Disability in the 21st Century

A 2014 survey by Scope revealed that 67% of us admit to feeling uncomfortable speaking with a disabled person. This is one of the reasons why the needs of disabled people are so very often ‘forgotten’. One key reason for this ‘neglect’ is the difficulty disabled people find in accessing necessary resources.

And since I have become a disabled member of our community I am now only too aware of the many challenges facing disabled people in our hi-tec 21st Century world.

Fifteen per cent of the world’s population and 19% of Britons are disabled, half with an impairment to mobility. Disabled people are three times more likely to be without qualifications, are four times more likely to be out of work and to be a victim of crime than non-disabled people. With disability increasing with age, only 5% of housing stock is fully accessible.

As a disabled person I find that there can be many problems when trying to complete even the most simplistic of tasks.

In January 2013 I was very seriously ill; I nearly died.

And if it had not been for a powerful combination of Prayer and the loving and dedicated nursing of my wife, Marlene, I most likely would have died.

And now, more than three years later, although I am physically disabled, and cannot walk far or stand on my feet for any length of time, at least I am now still alive.

I strongly suspect that most able bodied people have no real conception of what it is like to be disabled. When we are physically fit we take so much for granted.

Travelling on trains and buses, or parking your car, assume a completely different set of daily challenges for disabled people.

Trains and buses, for example, do not always take you to where you need to go. And as I use a mobility scooter, rather than a wheelchair, there is seldom room on public transport for it.

For a disabled person parking your car is not for the faint-hearted! Even with a blue badge, which allows parking on double yellow lines, trying to find a convenient place to park, as close as possible to where you wish to go, can be a nightmare.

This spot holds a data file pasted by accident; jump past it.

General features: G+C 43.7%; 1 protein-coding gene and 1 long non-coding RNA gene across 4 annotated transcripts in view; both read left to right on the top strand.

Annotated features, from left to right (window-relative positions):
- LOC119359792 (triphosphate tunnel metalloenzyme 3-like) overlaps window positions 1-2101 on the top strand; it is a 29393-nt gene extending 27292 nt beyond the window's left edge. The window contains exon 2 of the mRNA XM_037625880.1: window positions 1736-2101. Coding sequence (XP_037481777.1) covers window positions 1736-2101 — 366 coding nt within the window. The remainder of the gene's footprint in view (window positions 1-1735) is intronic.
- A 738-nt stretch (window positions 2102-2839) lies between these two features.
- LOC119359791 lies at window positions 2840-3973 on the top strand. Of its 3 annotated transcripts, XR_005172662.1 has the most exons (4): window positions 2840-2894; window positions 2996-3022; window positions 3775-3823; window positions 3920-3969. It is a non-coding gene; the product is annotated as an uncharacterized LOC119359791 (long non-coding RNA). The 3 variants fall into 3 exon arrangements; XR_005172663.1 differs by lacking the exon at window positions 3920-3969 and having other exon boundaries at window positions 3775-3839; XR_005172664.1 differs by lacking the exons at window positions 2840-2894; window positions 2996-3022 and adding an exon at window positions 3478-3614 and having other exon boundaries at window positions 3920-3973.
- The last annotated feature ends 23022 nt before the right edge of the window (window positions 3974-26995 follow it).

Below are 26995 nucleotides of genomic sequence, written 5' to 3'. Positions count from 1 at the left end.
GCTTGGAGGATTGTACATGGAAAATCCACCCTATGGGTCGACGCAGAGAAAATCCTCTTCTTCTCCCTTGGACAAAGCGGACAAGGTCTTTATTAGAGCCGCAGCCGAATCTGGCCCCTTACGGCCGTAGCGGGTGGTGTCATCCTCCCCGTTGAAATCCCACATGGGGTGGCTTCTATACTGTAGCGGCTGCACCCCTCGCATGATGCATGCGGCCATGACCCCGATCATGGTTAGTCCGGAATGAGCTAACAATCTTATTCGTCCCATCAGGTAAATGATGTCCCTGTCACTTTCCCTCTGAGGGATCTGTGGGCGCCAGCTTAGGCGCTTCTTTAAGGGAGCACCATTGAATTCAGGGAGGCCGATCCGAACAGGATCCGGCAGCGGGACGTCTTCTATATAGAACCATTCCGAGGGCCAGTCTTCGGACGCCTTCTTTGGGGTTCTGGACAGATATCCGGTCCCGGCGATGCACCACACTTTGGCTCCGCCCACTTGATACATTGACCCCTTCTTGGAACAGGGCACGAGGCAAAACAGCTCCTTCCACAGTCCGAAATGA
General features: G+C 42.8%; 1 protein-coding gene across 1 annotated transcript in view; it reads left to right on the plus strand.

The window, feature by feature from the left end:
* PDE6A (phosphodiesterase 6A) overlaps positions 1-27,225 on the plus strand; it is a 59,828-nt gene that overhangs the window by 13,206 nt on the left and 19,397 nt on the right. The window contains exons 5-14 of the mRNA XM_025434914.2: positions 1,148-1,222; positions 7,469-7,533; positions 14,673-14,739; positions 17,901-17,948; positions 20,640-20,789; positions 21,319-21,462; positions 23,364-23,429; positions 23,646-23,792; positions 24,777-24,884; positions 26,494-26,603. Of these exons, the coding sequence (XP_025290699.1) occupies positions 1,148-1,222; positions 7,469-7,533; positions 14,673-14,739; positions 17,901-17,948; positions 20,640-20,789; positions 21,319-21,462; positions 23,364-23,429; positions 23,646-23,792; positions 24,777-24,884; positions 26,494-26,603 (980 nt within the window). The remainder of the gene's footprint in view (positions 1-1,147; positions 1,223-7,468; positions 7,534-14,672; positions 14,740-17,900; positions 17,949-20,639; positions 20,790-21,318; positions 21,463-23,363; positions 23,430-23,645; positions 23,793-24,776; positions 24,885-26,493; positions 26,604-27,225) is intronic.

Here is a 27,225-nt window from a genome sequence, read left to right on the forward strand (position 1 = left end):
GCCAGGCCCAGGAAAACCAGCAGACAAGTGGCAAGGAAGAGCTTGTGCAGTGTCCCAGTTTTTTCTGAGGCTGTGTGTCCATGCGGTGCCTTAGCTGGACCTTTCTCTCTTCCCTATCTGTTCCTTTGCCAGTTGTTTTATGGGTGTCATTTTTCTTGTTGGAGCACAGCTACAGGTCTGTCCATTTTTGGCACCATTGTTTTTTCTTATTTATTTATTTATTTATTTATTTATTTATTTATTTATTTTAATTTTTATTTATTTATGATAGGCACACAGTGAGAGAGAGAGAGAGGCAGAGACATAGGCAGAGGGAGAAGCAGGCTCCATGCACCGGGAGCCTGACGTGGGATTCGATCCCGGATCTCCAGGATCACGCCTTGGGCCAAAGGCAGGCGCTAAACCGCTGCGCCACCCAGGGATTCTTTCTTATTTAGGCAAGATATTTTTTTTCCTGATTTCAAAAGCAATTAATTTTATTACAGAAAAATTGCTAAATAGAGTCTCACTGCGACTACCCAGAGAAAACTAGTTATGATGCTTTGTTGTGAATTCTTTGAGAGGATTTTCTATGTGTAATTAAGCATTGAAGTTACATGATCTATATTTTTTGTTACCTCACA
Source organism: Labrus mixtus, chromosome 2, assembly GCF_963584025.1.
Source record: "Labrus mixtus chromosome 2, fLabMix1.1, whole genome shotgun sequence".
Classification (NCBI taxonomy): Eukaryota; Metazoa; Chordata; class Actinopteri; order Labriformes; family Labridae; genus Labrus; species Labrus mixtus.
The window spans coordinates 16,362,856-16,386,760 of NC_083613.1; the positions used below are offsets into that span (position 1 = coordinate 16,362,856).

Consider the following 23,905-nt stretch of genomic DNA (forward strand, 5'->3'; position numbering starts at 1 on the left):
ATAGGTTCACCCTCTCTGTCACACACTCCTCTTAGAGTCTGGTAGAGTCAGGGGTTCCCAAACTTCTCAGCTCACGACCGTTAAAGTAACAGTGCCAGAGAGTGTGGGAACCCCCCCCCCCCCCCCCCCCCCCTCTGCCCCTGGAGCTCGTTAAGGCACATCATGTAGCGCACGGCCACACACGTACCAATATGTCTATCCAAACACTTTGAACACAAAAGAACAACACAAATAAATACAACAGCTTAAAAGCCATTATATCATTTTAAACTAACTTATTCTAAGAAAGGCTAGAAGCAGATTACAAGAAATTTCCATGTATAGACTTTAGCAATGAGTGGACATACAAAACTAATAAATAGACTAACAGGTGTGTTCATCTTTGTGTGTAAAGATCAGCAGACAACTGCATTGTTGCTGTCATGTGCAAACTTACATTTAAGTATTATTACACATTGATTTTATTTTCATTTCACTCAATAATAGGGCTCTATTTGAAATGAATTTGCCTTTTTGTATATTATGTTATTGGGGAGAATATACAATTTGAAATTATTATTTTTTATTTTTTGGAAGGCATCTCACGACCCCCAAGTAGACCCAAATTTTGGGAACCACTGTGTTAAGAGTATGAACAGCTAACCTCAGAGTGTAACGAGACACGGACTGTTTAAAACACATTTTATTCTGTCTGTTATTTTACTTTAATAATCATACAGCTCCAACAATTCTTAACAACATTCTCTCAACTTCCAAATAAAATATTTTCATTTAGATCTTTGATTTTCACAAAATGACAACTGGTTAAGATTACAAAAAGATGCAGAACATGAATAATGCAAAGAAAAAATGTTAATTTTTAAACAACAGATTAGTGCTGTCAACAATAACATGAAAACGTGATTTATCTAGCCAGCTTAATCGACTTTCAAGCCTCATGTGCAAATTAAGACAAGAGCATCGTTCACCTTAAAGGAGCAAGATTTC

And as able bodied people so often totally disregard dedicated disabled parking spaces our frustration mounts. And there never seems to be a traffic warden around when you need one!

Like most able bodied people, before I myself became disabled I had no real understanding of what it was like to actually be disabled.

Strangely enough, however, my previous wife, Annette, had multiple sclerosis and had been in a wheelchair for many many years.

I was her carer – and did everything for her. And when Annette died in January 2011 I had no idea that two years later I myself would be physically incapacitated!

But although when I myself became disabled I had had some previous experience of being with someone who was disabled, that still didn’t really prepare me for the limitations imposed upon me involuntarily when my legs refused to function as they should!

If you would like to receive a copy of my full – and lengthy – report entitled ‘Disability in the 21st Century’ please email me at:-

geoffrey@mywalkwithgod.net

_______________________________________________________

With many joy-filled blessings

Geoffrey

PS I must confess that it took me some time to come to terms with my disability – and the physical limitations that it imposes upon me – but one day the realisation dawned on me that God had made me the way I am so that I could make able-bodied people more aware of the daily challenges facing disabled people!

 

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geoffreymkeyte

I am an author and broadcaster. In January 2013 I very nearly died but our Father God healed me and I am still alive to tell the tale! I have written/edited several books about the Bible, God, the Holy Spirit and Jesus. My future ministry is focused on outreach. I do not just want to preach to the converted but to many people 'out there' who do not know Jesus as their Saviour and who are in great need of His love and compassion. Praise be to the Lord our God, our Heavenly Father

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